Education

Historic Macon unveils ‘Sharing Our Stories’ exhibit series

Maryel Battin leaned in to read a name typed on an archived document that was part of a collage on a seven-foot panel unveiled Monday evening at the Sidney Lanier Cottage.

She found the name of her husband, Peter, on a March 1975 invitation to a meeting of the Middle Georgia Historical Society and the Intown Macon Neighborhood Association.

“We were saving things that people thought, ‘There’s no way to save (that),’” said Battin, who has lived in a house on College Street about 40 years. “The most important thing for me is to see that Historic Macon and Intown are still viable organizations.”

The panel Battin studied is one of three that make up the first installment of the Historic Macon Foundation’s “Sharing Our Stories,” a series of 12 mobile panels that focus on the city’s historic streets and neighborhoods as well as the parent organizations that helped preserve them.

“We’re telling a larger story of the community and what we do as an organization with preservation,” said Emily Hopkins, marketing coordinator for the foundation. “The idea with our panels, going forward, is to kind of tell those stories and how different streets have changed and (to) show a more diverse perspective of preservation.”

Two of the panels currently on display feature the Middle Georgia Historical Society, founded in 1964, and the Macon Heritage Foundation, which branched from the historical society in 1975 to handle the “bricks and mortar” preservation efforts in Macon. The two organizations merged in 2003 to form the Historic Macon Foundation.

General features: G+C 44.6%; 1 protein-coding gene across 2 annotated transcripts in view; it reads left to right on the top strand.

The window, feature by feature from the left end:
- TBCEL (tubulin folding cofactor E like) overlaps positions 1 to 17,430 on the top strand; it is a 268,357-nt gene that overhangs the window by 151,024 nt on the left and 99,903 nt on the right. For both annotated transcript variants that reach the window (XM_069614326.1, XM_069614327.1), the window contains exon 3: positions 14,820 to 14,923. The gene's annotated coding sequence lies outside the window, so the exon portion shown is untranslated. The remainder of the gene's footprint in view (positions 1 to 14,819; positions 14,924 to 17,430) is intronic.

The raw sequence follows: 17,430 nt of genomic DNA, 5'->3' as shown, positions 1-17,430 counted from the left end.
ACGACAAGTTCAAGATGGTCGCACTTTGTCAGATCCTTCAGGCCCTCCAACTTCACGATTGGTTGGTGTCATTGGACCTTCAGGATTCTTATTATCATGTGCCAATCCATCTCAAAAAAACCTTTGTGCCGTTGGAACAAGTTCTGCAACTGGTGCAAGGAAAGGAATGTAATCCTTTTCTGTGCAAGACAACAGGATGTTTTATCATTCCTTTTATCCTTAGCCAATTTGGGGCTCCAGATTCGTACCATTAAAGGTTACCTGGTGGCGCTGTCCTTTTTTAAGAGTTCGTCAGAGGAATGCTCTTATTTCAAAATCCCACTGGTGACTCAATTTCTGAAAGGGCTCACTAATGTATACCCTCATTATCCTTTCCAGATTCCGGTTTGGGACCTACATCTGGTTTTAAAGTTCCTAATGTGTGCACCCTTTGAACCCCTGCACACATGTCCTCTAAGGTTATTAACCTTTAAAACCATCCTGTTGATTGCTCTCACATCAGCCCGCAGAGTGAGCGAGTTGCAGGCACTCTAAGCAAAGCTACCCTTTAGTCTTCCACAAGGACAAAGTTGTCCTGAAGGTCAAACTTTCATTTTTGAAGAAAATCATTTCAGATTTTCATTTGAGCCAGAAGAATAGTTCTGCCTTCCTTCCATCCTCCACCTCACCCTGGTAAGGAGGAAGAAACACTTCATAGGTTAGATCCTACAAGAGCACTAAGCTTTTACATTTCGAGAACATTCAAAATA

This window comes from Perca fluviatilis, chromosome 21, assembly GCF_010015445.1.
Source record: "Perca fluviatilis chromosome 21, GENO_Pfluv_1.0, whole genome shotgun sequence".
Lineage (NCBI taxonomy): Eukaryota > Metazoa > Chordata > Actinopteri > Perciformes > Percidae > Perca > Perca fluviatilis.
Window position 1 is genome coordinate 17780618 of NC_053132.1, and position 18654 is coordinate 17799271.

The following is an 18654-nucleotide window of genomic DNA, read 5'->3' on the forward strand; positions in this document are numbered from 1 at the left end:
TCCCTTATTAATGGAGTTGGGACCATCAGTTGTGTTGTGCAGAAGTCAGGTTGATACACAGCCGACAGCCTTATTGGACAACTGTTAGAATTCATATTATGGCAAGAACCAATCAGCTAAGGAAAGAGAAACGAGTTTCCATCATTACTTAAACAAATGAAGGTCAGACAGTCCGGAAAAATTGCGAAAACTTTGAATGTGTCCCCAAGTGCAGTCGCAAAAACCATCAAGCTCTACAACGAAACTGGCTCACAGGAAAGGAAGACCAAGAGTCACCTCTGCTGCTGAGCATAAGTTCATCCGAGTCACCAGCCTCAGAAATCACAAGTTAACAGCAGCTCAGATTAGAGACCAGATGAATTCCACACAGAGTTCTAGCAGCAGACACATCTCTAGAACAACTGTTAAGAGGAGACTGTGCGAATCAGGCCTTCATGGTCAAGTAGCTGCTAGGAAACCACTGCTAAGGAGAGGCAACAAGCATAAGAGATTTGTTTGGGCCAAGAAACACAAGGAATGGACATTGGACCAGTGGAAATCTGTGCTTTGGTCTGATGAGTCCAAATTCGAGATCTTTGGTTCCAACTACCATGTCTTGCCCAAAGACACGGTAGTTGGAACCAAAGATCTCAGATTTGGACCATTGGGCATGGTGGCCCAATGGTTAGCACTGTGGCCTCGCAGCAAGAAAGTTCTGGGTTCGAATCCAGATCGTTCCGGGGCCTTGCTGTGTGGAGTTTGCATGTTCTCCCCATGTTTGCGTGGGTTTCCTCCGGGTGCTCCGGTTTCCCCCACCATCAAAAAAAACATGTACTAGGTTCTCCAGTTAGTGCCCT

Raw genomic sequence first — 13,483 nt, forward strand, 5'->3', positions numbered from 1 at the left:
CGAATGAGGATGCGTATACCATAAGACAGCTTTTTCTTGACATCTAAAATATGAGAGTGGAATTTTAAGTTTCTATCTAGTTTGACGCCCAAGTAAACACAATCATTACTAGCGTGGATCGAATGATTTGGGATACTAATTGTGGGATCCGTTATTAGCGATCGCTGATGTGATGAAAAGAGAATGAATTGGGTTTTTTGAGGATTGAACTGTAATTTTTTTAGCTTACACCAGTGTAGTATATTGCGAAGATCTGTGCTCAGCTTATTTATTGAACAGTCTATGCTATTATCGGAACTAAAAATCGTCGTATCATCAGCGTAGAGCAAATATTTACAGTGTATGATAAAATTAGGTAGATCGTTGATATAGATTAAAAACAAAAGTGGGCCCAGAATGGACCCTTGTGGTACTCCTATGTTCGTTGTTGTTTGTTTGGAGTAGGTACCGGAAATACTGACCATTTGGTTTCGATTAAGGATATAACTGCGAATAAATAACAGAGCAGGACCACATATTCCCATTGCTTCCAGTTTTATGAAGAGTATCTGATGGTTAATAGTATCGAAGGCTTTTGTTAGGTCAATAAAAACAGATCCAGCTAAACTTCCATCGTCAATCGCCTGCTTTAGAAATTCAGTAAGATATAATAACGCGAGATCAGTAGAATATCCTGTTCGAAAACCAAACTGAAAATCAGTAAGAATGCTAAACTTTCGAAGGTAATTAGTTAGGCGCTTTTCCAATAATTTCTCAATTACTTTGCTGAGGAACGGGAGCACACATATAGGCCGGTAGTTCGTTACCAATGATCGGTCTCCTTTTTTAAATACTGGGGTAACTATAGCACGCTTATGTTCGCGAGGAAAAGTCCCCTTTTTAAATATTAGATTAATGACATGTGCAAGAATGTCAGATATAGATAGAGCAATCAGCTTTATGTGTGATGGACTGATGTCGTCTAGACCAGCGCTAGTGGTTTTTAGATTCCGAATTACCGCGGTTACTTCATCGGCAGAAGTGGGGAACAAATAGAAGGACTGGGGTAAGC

The third panel features Walnut Street, highlighting its historic homes as well as its changes over time.

The series is funded by a $12,500 grant from the Community Foundation of Central Georgia, and the panels were created by Macon design firm Burt & Burt, Hopkins said. The next series will be completed in 2015, as soon as research can be completed. The panels will be moved to the community centers, streets and neighborhoods they reflect, Hopkins said.

“(The panels) show that there’s always kind of been a community investment of preservation in Macon,” Hopkins said. “The Middle Georgia Historical Society was really formed by people who were interested in making sure there was this agency that could preserve Macon’s history and tell those stories. They’re the reason why the Sidney Lanier Cottage is here.”

What began as a volunteer staff that collected oral histories, held rambles and archived stories has evolved for 50 years to become the modern-day Historic Macon, Hopkins said.

Kim Campbell, preservation and education coordinator for Historic Macon, said the foundation inherited archives from both the historical society and the Macon Heritage Foundation. She said the panels are not only a way to share the foundation’s archives and resources, but also a way to share how important preservation is to Macon.

“Preservation has played a really big role in Macon’s history and is certainly playing a big role in today’s events,” Campbell said. “These panels are a way for us to look at the last 50 years and see where we’ve come from so we can decide where we’re headed in the next 50 years.”

To contact writer Laura Corley, call 744-4382.

  Comments